Following the announcement of an indefinite suspension of Twitter on Friday, several users have prescribed Virtual Private Networks (VPNs) as a simple solution should government order Internet Service Providers (ISPs) to block the platform.
A few hours after the strange pronouncement which the Federal Government claimed was meant to help stem “the persistent use of the platform for activities that are capable of undermining Nigeria’s corporate existence”, ‘VPNs’ had already almost been circulated enough to top Twitter’s trends list.
However, while VPNs have the reputation of a quick solution to a government-controlled internet, they might not guarantee access to or promise the same Twitter Nigerians are used to.
Government can effect ban on a social media platform like Twitter with the help of ISPs which can block data traffic between the country-wide IP address and the platform, thus preventing exchange of data.
ISPs are the companies that give individuals and organizations their unique digital identities in form of IP addresses and connect them to other networks that make up the internet. In Nigeria, they include MTN, Spectranet, IPNX Nigeria Limited, etc.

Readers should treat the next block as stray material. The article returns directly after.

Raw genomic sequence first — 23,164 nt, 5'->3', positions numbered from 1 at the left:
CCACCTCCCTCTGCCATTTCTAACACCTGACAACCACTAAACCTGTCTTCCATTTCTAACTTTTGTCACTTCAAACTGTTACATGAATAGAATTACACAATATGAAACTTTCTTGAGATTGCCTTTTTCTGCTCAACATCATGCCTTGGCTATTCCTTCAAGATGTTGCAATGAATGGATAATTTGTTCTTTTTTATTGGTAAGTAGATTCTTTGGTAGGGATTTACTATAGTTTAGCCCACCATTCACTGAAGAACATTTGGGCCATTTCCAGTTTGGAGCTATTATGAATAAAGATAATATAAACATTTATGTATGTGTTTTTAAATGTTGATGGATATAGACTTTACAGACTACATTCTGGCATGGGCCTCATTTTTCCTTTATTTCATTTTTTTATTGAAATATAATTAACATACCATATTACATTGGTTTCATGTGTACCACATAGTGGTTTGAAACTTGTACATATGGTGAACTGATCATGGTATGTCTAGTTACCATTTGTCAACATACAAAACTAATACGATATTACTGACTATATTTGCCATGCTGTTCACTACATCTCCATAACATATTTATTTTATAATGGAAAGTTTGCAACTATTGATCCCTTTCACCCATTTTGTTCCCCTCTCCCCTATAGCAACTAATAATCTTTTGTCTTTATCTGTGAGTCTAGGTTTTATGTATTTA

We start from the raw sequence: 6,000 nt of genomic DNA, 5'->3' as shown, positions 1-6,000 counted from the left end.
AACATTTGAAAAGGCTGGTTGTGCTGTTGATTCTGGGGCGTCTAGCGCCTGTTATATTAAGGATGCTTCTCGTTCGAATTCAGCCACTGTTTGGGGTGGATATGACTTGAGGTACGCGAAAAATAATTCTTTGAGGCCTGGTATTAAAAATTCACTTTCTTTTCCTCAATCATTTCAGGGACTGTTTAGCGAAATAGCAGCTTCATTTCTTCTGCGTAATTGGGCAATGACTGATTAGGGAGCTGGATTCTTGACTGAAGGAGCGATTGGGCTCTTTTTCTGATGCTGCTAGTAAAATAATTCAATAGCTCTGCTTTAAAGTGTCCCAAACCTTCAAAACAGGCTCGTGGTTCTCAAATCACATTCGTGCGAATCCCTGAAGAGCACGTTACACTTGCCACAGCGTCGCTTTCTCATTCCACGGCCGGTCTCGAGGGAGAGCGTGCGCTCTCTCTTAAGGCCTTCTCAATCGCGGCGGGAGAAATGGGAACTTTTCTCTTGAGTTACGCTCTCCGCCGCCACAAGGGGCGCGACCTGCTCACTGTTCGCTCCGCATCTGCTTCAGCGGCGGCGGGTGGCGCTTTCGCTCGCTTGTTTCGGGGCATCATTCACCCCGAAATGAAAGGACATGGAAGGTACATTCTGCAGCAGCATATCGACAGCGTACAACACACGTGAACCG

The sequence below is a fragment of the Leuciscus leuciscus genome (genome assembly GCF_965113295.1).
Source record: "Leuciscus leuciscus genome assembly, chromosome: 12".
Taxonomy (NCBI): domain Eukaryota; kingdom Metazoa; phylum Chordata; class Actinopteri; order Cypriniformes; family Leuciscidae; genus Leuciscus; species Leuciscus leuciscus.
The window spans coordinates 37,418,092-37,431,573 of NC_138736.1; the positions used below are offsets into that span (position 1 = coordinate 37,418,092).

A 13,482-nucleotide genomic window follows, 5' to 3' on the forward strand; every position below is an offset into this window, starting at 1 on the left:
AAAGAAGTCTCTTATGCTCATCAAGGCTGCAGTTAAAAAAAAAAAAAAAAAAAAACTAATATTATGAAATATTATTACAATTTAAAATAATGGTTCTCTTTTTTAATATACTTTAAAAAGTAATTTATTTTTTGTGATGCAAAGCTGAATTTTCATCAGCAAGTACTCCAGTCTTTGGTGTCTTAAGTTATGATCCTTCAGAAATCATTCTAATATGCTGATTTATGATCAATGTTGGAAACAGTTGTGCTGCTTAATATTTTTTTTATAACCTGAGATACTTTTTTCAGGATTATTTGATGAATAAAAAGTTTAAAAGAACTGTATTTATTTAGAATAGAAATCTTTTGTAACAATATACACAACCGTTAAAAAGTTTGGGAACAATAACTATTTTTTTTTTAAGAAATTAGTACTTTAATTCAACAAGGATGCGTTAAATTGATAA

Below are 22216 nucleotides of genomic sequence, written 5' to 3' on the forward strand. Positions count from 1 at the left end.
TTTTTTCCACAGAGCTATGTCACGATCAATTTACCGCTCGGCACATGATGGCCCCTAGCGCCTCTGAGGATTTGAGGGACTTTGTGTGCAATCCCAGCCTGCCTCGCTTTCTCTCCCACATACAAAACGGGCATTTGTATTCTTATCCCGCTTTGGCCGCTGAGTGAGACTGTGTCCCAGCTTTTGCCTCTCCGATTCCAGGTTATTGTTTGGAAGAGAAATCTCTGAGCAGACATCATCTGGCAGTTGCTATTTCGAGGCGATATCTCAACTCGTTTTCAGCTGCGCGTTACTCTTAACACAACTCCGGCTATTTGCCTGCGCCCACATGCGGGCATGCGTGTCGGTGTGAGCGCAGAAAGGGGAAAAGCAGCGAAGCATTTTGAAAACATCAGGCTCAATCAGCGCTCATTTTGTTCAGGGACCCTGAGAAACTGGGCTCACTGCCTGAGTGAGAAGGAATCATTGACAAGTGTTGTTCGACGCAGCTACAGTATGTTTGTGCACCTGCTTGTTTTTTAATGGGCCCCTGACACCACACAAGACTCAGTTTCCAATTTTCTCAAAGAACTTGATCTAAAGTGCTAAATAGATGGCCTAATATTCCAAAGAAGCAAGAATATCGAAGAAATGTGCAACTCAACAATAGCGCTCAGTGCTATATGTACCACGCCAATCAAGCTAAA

These companies are licensed by the government and would either do its bidding or risk fines or contract loss.
VPN, however, lets a user hide IP address from the ISP and public networks. It encrypts the IP address and routes connection through its own server. A Nigerian using a VPN server located in the UK will appear to Twitter, for instance, as a UK user, thus evading any local restrictions placed on Nigerian IP addresses.
As great as this may sound, however, there can be no interaction with a VPN server without the service of an ISP. Should VPNs help Nigerians circumvent Twitter ban, government may then order ISPs to block them, too.
For instance, China, which had blocked Google, Twitter, Facebook and Instagram in the last decade, banned non-state sanctioned VPNs on March 31, 2018.
VPNs may also not return the beautiful ‘Nigerian Twitter’ experience as users would be divided along different country blocs, never to see the ‘Trending in Nigeria’ feature which often spurs meaningful national conversations.
Finally, accessing Twitter via VPNs may put users at risk of arrest, detention, torture and extortion by security agents who might see such a backdoor approach as illegal.
Be the first to receive special investigative reports and features in your inbox.